Stephen E. Cox

Research Projects

Note that all published papers and most abstracts are available on the CV page. If something is missing, please email and I will happily send a reprint.

Quadrupole Ion Trap

During the last four years, I have worked with the JPL Planetary Surface Instruments group on a quadrupole ion trap mass spectrometer. This instrument has been developed for years at JPL by Stojan Madzunkov, Murray Darrach, and others. My contribution has been to add the capability of doing static vacuum measurements in a UHV chamber, and to develop the instrument for doing high resolution measurements of small quantities of noble gases. The QIT has very low background and high mass resolution in a small, efficient package that makes it ideal for spaceflight, portable terrestrial applications, and labs with limited budgets.

Cosmogenic nuclide dating

I am interested in new methods for and applications of cosmogenic nuclide dating, especially in using rare cosmogenic noble gas species (such as helium-3 and neon-21) to address problems that are challenging for other systems because of the cost of AMS analyses or the limitations of dating with radioactive nuclides. I am also interested in improving the relationships of different cosmogenic chronometers for the purposes of burial dating and creating chronologies that span many timescales.

The Nucleogenic Neon Chronometer

The (U-Th)/He chronometer has become well known in the past twenty years, but it is not the only chronometer based on production of alpha particles by uranium and thorium. While the vast majority of the energetic alpha particles emitted during uranium and thorium decay come to rest as stable helium-4, a small minority react with other isotopes to form new nucleogenic daughter products. For example, alpha particles may react with oxygen-18 to produce neon-21, which is a rare stable isotope of neon. This is the basis for the (U-Th)/Ne chronometer, and we are working to better quantify the production rate of nucleogenic neon and the diffusivity of neon in various minerals to enable this chronometer to be applied to more problems in the geological sciences.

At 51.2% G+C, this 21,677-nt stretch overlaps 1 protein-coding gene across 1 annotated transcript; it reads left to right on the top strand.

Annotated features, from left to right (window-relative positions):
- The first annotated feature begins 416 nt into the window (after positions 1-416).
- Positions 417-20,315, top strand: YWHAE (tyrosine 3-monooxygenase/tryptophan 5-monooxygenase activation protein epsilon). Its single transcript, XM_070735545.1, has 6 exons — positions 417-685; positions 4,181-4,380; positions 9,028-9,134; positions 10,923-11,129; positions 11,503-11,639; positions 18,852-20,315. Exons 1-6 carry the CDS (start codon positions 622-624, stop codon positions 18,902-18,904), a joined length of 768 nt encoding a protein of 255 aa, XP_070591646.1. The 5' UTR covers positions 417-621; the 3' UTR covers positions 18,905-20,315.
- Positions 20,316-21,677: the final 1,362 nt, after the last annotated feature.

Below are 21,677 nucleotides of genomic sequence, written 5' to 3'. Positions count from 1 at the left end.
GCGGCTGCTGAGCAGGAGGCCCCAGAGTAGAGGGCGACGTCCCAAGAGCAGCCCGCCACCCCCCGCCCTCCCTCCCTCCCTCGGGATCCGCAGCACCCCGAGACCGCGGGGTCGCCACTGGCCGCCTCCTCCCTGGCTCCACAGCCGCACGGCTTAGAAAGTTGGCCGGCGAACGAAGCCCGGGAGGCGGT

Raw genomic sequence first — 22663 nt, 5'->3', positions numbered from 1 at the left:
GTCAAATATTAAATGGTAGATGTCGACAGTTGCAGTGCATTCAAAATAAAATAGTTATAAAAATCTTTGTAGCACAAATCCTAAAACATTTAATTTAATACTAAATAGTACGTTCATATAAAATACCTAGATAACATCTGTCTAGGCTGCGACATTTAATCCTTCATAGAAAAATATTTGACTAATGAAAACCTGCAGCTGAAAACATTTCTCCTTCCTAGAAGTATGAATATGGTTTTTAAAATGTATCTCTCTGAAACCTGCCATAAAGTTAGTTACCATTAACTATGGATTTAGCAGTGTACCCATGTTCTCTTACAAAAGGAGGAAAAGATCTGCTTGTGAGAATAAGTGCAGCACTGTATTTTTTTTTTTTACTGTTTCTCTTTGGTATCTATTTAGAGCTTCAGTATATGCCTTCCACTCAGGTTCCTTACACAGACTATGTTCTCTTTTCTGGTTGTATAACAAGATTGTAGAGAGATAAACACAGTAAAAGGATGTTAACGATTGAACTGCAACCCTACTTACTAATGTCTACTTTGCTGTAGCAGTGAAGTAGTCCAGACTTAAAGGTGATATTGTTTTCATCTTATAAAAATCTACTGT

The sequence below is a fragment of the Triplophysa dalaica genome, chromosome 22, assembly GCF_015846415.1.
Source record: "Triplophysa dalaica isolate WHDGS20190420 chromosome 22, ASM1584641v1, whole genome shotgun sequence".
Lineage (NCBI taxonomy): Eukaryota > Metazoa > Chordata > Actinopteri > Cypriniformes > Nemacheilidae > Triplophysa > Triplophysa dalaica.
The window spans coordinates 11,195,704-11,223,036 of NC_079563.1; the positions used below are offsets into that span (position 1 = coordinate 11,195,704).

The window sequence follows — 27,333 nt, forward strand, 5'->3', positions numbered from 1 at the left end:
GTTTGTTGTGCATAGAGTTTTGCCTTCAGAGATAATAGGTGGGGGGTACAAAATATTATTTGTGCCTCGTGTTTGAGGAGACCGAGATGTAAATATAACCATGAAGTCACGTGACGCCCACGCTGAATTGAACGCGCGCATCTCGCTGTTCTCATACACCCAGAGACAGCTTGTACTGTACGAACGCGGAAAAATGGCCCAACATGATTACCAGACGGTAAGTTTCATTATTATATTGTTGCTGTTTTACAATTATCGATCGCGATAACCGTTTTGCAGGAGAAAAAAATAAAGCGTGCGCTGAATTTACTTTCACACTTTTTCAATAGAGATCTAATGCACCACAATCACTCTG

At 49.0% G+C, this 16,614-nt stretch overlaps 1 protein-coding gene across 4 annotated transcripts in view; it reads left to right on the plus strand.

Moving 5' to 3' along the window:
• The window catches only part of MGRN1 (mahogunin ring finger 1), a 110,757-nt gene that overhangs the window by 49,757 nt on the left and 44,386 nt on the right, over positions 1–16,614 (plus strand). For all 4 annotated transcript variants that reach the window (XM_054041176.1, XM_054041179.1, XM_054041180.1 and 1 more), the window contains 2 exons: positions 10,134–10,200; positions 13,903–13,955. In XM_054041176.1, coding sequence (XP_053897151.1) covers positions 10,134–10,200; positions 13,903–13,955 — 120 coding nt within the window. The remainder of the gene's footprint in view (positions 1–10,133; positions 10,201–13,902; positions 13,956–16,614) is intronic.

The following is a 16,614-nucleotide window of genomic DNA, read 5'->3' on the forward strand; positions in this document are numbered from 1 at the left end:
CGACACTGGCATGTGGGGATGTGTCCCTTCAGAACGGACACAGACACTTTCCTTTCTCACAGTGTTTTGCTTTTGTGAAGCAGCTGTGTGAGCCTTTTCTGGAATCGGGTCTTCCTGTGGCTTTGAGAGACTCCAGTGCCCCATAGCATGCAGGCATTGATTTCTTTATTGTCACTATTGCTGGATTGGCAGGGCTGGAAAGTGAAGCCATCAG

Heavy Noble Gases

I am interested in the application of the heavier noble gases (krypton and xenon) to geochronology. These gases present analytical challenges due to their high mass and low abundance in most environments, but their many stable and long-lived isotopes and different geochemical properties also present opportunities for expanding the capabilites of noble gas dating.

Mono Lake

As an undergraduate, I started work on a research project to improve the chronology of the Wilson Creek Formation at Mono Lake, CA. This formation consists of lake sediments from the last glacial period that are punctuated frequently by rhyolitic ashes, so we dated the constituents of the ashes to better constrain the records preserved in the lake sediments. I applied the (U-Th)/He technique to allanite found in some of these ashes, which had previously only been directly dated by Ar/Ar.

East Antarctica

As an undergraduate, I participated in the broad Antarctic sediment provenance research project that is ongoing at Lamont-Doherty Earth Observatory. I worked on 40Ar/39Ar thermochronology at Lamont and (U-Th)/He thermochronology in Pete Reiners' Arizona Radiogenic Helium Dating Laboratory. More information about this project can be found here: AGES -- Antarctica